This page gives an overview of some of our work on gerrymandering. This work is on mathematics relevant to gerrymandering. In particular, we are proving mathematical theorems which are intended to be useful for the purpose of evaluating and addressing the gerrymandering problem in practice.
This work falls into two categories:
We discuss each of these below.
In our paper with Ariel Procaccia and Dingli Yu, we define the following simple protocol for districting a state:
Suppose we need to divide a state into n districts. Initially, we have k=0 frozen districts. On each turn:
The players then switch roles; so the freezing player becomes the dividing player, and they go back to step 1. This continues until all of the state is frozen, after n steps (or really n-1, since in the last step, there is no division to make).
We prove in a mathematical model of a state that the number of districts won by each party will have a reasonable and symmetric relationship with the number of voters loyal to each party in the state (e.g., it doesn't matter much who goes first, as long as the number of districts is not very small), and also that neither player can pack a specific population of voters into a single district against the wishes of the other player.
One nice thing about this kind of protocol is that it doesn't require a reconception of traditional districting requirements. For example, whatever requirements are imposed in a state currently on the people responsible for drawing its districts (e.g., that the districts are connected, are roughly equal in population, etc.) can be imposed in the context of this protocol.
One key task is to be able to rigorously identify gerrymandering. It is not hard to tell that a districting favors one political party or another; for example, in 2012, the new Congressional districting of Pennsylvania resulted in Democrats winning only 5 out of the 18 seats up for election, despite winning a majority of the total Congressional vote in the state. Metrics such as the efficiency gap capture this advantage that one party may enjoy from the particular characteristics of a districting.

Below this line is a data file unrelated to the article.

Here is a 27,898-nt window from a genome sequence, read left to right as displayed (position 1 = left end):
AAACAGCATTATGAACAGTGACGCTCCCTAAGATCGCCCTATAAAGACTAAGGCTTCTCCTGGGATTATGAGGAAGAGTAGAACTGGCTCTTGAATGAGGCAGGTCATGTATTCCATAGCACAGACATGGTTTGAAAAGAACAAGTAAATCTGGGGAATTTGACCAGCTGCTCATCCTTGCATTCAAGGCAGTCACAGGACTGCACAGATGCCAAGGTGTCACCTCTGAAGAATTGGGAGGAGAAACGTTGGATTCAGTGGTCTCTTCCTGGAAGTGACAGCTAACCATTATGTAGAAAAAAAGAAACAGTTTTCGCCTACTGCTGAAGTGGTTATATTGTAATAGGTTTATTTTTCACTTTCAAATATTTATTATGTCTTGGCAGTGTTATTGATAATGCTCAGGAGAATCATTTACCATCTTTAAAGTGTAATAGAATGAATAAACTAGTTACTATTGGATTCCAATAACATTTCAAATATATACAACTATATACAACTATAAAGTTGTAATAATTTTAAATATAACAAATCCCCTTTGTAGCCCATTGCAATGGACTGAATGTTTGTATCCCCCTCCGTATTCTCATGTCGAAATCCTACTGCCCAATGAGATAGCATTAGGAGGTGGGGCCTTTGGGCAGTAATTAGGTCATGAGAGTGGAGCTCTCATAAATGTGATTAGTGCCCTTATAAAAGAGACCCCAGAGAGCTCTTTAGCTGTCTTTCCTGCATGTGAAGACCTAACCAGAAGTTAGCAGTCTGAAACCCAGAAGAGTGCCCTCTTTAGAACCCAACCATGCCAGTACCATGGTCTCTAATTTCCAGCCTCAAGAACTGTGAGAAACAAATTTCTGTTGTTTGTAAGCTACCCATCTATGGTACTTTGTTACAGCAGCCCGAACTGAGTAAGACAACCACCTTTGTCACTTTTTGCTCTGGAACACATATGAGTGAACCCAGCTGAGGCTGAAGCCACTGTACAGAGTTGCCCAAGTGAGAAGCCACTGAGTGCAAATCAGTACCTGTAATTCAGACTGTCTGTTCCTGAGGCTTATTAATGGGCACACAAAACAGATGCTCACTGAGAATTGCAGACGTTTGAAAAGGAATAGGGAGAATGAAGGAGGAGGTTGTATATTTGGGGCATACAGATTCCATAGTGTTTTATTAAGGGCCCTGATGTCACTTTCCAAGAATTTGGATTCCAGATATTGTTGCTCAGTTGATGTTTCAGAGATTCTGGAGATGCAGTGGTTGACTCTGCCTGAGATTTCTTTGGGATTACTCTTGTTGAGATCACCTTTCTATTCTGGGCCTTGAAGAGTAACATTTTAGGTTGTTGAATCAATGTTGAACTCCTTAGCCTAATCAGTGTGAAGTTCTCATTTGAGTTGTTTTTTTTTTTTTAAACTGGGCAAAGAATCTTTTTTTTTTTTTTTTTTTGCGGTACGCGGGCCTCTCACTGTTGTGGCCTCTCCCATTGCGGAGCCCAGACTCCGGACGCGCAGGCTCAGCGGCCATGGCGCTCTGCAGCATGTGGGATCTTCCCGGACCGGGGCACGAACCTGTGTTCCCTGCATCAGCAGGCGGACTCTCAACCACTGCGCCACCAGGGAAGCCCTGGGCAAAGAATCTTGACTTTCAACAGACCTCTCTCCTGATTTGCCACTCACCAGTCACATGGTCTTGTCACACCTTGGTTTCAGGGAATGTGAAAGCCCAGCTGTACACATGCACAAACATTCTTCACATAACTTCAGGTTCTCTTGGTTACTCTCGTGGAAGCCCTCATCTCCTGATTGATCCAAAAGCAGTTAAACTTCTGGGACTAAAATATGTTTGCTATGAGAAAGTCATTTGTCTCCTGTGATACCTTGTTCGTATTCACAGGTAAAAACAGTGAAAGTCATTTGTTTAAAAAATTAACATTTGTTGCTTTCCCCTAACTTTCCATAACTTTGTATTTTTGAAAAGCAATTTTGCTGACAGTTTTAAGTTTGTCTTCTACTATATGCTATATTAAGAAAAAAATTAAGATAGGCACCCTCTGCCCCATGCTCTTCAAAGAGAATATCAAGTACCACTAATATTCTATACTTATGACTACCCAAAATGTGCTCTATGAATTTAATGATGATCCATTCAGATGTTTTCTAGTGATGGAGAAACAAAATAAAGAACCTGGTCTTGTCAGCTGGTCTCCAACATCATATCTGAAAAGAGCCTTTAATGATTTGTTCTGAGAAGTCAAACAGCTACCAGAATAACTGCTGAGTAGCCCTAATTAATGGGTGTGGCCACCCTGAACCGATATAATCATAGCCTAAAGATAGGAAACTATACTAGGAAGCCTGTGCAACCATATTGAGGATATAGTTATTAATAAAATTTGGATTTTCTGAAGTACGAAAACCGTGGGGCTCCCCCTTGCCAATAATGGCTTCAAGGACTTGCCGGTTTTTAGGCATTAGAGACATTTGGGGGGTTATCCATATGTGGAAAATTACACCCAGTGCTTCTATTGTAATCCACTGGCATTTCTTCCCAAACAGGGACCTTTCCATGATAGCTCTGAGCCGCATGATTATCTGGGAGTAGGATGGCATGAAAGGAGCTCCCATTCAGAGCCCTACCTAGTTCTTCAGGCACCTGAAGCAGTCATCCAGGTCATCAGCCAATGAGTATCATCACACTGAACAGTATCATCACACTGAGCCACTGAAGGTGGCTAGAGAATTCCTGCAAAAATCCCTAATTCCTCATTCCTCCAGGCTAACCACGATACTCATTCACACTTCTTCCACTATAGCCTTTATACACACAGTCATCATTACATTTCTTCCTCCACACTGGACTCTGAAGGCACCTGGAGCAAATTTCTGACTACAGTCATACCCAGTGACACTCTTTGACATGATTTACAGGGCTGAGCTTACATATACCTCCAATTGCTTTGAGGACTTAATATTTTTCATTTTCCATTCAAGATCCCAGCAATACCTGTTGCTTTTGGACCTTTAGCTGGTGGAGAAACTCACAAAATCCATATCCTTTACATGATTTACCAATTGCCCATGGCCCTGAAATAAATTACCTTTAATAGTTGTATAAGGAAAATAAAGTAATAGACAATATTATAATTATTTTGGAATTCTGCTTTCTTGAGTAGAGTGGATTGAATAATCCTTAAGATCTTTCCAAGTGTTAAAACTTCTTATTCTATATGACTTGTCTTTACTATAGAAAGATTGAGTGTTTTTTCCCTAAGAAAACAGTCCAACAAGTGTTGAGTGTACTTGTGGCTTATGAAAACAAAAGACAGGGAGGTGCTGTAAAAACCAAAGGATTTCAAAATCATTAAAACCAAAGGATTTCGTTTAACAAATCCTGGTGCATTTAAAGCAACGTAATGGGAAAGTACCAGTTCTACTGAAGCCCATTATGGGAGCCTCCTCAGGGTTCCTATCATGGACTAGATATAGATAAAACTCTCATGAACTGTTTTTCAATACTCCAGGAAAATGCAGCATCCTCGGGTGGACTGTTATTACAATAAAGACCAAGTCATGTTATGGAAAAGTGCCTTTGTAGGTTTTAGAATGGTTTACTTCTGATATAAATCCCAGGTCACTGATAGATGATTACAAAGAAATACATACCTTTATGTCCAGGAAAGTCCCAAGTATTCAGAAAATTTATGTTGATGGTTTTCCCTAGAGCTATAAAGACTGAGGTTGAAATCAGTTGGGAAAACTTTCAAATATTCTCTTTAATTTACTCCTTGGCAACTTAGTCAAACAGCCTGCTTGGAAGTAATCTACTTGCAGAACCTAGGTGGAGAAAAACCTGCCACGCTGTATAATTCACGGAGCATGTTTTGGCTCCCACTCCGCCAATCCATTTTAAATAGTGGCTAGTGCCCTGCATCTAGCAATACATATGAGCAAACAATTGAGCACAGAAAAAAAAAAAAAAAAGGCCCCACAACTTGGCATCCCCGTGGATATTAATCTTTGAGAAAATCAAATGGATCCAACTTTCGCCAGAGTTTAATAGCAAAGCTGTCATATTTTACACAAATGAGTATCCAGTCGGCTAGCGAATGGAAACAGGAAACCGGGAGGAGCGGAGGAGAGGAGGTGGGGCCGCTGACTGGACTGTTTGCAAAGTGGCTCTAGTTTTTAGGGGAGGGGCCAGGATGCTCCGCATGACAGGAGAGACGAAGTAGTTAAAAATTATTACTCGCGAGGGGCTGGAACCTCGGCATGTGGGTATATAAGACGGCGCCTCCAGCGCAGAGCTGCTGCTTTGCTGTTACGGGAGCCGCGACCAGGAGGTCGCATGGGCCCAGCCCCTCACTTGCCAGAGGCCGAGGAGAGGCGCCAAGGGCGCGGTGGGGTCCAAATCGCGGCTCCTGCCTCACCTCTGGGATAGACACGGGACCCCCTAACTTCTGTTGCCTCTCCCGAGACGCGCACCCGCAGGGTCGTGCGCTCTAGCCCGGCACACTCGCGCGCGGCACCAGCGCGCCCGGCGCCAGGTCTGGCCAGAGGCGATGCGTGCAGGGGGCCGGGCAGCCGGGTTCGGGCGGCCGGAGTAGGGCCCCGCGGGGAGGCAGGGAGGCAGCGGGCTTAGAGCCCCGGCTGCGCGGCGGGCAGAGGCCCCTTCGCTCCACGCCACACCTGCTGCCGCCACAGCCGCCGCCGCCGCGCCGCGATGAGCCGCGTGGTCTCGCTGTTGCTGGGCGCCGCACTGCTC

It has been pointed out, however, that this kind of advantage can arise naturally, without bias in how districtings are drawn, simply because of the differences in how Democrats and Republicans are distributed in various states. For example, when Democrats are more clustered in cities, it makes it more likely that "blue" districts in a state will be more heavily Democratic than "red" districts are Republican; in this scenario, Democrat voters are concentrated in fewer districts, and elect fewer representatives than would be proportional to their number.
The task then is to evaluate whether a districting not only favors a given political party, but does so to a degree that is atypical for the particular political geography of the state. For example, if we drew new district lines for Pennsylvania from scratch, would we be likely to see a districting with the same characteristics as the current one? Or is the current districting really an outlier in the space of possible districtings of Pennsylvania? Moreover, even when circumstantial evidence makes such a judgment obvious, we wish to give objective mathematical tools for the problem, which can be embraced as part of a rigorous legal framework for adjudicating gerrymandering questions.
To make a rigorous analysis of the outlier status of a districting of a state, we need a notion of what constitutes a valid districting of a state. This allows us, in principle, to compare the current districting to the space of a valid districtings. Our analysis uses on simple criteria for validity of a districtings of a state into a prescribed number of districts, for example: